The Sport Package was introduced in 1967. This package included bright finished horn ring, windshield drip, head and tail lamp bezels, side window frames, instrument panel trim and tailgate handle, cigar lighter, chrome-plated grille, bumpers and front guards, red die cast F-O-R-D letters appliquéd to the grille, and 15″ wheel covers. A bright trimmed hardboard headlining and vinyl floor mat were also added to the Sport Wagon. A dual master cylinder with a split hydraulic system and self-adjusting brakes was also new. Back-up lights were now standard and an 11.5 gallon auxiliary fuel tank option was available. 16,100 Broncos were built in 1967.
Bumpers with curved ends and side marker reflectors immediately distinguished the 1968 models from their predecessors. Locking front hubs, new inside door handles and “soft” window crank knobs were other new options. This was also the last year for the 289 V8 and the roadster option. 1968 production was 15,700 trucks.
1969 was a big year for the Bronco with production jumping to 19,200 units. The 302 V8 replaced the 289 V8. Two speed electric windshield wipers replaced the vacuum units several months into the production run. Amber lenses parking lights replaced the previously used white lens. The Sport models now had aluminum door panel trim, pleated parchment interior, and a rear floor mat when the rear seat was ordered. Some sources say the removable top feature was discontinued, although we enthusiasts know better! The steering stabilizer became a standard feature along with improvements in NVH.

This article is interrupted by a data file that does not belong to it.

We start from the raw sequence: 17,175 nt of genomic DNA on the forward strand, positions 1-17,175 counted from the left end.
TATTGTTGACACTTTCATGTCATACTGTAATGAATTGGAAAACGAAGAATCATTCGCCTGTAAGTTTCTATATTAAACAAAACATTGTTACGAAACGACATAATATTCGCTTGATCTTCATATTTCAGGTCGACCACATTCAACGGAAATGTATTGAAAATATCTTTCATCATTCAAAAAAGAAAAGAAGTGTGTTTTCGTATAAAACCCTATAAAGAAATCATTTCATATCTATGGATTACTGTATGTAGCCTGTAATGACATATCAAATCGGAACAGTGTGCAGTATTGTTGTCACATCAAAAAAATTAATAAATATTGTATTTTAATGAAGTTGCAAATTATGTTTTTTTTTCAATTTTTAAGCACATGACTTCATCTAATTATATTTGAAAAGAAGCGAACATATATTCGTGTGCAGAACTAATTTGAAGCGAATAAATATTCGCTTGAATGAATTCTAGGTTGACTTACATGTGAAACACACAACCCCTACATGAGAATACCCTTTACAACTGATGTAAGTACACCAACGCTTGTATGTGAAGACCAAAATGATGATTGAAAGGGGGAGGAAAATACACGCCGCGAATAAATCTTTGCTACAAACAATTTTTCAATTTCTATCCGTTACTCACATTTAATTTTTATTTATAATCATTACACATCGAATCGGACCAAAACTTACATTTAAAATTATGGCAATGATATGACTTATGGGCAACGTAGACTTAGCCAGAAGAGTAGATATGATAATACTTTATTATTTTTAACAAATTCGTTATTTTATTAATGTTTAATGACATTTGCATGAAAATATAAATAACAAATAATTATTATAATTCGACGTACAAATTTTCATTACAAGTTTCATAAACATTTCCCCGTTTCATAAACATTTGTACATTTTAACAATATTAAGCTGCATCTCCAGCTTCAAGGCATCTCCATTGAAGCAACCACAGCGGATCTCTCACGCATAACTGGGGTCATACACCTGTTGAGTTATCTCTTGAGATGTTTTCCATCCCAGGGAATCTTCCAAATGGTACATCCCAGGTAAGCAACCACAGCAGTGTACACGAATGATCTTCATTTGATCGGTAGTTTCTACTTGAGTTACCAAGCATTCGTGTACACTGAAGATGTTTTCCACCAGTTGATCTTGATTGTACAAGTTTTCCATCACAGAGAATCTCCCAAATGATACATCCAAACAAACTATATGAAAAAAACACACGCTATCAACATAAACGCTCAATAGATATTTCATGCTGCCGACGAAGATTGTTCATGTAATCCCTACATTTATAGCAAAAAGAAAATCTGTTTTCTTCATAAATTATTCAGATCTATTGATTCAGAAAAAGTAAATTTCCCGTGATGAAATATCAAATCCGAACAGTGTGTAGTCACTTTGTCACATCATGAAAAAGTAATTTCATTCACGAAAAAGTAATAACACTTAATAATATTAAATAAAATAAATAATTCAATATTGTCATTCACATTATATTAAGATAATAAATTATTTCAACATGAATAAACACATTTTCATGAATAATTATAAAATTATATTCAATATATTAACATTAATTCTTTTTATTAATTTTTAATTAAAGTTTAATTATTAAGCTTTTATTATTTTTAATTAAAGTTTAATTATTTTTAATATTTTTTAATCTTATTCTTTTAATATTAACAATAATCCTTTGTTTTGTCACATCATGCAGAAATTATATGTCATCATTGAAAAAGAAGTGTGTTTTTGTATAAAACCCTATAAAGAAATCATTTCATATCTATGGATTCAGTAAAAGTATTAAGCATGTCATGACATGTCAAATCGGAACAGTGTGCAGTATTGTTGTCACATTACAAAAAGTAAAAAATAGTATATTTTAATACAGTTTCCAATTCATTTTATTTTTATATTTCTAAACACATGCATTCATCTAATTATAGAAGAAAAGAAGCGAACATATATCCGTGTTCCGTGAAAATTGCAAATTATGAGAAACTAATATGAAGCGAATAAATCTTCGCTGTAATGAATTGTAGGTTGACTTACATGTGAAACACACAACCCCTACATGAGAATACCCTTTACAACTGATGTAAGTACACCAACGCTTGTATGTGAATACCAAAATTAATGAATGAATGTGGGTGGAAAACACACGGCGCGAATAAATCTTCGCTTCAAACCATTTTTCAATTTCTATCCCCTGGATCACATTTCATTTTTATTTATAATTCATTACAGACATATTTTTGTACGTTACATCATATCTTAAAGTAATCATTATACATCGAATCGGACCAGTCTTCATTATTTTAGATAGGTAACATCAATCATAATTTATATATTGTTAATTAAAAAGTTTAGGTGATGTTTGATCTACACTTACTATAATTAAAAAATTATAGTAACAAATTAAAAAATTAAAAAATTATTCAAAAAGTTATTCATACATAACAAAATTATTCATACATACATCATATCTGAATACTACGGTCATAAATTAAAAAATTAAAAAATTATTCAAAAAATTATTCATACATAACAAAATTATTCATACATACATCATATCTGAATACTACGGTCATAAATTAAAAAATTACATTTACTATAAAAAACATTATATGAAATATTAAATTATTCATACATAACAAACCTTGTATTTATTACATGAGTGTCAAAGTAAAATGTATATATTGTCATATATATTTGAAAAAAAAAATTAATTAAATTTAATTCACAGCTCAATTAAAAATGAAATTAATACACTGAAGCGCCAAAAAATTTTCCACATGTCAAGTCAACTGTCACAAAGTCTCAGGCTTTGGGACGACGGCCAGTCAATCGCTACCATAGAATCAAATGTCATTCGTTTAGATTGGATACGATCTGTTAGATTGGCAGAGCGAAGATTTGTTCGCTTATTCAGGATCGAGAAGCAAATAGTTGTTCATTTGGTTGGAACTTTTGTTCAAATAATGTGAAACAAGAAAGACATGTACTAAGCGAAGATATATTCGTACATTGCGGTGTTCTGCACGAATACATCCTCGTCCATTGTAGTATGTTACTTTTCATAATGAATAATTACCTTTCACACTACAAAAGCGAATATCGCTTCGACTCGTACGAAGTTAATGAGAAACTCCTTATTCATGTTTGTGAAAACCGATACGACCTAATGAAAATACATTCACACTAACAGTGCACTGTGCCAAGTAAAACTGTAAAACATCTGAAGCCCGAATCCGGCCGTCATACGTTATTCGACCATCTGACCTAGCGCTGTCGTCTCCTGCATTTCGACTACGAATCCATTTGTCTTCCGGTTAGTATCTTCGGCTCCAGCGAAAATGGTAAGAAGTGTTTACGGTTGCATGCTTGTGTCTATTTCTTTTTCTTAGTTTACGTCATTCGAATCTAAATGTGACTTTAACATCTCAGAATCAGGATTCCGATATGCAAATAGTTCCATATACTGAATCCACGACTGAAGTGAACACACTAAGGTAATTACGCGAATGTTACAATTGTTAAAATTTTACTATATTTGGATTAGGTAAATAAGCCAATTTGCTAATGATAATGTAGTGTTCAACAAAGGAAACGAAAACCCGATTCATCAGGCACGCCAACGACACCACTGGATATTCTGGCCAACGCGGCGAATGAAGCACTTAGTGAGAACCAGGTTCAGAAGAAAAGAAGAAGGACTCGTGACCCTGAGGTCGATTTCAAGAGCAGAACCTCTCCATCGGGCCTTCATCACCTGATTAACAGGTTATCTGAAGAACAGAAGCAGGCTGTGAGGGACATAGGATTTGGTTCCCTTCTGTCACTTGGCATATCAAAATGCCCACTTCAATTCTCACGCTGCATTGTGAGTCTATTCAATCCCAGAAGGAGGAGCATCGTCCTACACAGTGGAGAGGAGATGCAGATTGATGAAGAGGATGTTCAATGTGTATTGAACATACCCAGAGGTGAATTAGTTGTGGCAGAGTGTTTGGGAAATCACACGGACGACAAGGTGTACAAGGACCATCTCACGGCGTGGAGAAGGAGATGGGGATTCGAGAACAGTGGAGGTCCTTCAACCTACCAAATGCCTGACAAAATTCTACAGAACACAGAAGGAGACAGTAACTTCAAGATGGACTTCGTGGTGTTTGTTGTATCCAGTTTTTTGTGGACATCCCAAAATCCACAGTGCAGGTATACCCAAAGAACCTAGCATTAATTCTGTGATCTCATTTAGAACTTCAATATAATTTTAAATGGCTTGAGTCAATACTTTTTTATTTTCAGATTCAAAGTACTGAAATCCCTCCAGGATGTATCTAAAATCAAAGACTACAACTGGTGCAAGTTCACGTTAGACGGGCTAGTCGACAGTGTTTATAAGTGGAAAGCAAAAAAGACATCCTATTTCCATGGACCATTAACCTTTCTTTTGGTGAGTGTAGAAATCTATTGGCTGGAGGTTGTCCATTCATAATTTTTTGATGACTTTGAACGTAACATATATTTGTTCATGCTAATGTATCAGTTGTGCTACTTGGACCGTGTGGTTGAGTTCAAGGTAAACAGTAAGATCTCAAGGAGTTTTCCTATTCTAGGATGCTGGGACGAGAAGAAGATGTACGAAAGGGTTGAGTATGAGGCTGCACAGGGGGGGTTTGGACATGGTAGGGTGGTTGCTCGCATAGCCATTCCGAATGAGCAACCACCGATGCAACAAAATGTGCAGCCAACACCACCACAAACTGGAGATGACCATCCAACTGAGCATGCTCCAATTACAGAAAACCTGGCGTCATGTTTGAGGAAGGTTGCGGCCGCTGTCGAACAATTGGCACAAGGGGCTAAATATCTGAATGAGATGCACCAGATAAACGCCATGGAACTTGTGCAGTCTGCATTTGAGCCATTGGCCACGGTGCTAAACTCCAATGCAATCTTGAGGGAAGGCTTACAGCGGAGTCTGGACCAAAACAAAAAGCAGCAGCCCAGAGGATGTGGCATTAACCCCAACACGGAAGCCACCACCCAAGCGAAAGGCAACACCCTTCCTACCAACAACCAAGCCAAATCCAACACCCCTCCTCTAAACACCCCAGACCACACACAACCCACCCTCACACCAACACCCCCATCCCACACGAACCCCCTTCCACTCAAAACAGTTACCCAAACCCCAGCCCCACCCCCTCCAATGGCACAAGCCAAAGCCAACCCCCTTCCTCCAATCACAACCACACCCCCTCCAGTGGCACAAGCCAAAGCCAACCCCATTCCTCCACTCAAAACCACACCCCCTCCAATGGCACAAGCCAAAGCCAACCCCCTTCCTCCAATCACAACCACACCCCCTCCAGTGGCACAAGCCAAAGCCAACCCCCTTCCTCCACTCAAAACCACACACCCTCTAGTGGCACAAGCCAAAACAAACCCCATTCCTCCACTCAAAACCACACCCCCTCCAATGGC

Repositioned side marker lights and reflectors were the most obvious change to the 1970 Broncos. The Sport Bronco became a model rather than an option package. 1970 also saw the first application of evaporative emissions recovery systems with gas tanks on models so equipped losing capacity to 12.7 gallons and 10.3 gallons in the main and auxiliary tanks respectively. 18,500 Broncos were built in 1970.
The stout Dana 44 became the standard Bronco front axle early in the 1971 production year, replacing the weaker Dana 30. New options included a remote control left hand outside mirror, a new headliner for the pickup, and a heavy duty radiator. The special edition Baja Bronco by Bill Stroppe and Associates was also introduced this year. Stroppe took a Bronco wagon and added a roll bar, dual shocks front and rear, Gates Commando tires, fender flares, larger tires, rubberized steering wheel, bumper braces, power steering, automatic transmission, special nameplate, and red, white, blue, and black special order paint. A total of approximately 650 Baja Broncos were produced between 1971-1974. 18,700 Broncos rolled off the assembly line in 1971.